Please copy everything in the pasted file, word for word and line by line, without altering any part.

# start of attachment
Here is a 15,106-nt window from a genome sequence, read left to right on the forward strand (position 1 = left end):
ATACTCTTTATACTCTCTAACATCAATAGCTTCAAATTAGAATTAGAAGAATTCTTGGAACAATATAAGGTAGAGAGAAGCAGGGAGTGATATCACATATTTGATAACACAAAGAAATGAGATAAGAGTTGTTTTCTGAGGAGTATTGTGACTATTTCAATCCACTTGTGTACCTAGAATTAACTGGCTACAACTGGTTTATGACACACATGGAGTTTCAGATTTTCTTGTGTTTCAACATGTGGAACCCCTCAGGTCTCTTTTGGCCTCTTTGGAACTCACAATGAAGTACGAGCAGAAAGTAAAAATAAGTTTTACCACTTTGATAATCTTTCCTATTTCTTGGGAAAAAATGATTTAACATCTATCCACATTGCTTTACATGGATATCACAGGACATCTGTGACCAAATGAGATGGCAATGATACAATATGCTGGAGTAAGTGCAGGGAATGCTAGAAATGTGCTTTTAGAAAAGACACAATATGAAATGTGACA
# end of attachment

Here is a 15,106-nt window from a genome sequence, read left to right on the forward strand (position 1 = left end):
ATACTCTTTATACTCTCTAACATCAATAGCTTCAAATTAGAATTAGAAGAATTCTTGGAACAATATAAGGTAGAGAGAAGCAGGGAGTGATATCACATATTTGATAACACAAAGAAATGAGATAAGAGTTGTTTTCTGAGGAGTATTGTGACTATTTCAATCCACTTGTGTACCTAGAATTAACTGGCTACAACTGGTTTATGACACACATGGAGTTTCAGATTTTCTTGTGTTTCAACATGTGGAACCCCTCAGGTCTCTTTTGGCCTCTTTGGAACTCACAATGAAGTACGAGCAGAAAGTAAAAATAAGTTTTACCACTTTGATAATCTTTCCTATTTCTTGGGAAAAAATGATTTAACATCTATCCACATTGCTTTACATGGATATCACAGGACATCTGTGACCAAATGAGATGGCAATGATACAATATGCTGGAGTAAGTGCAGGGAATGCTAGAAATGTGCTTTTAGAAAAGACACAATATGAAATGTGACA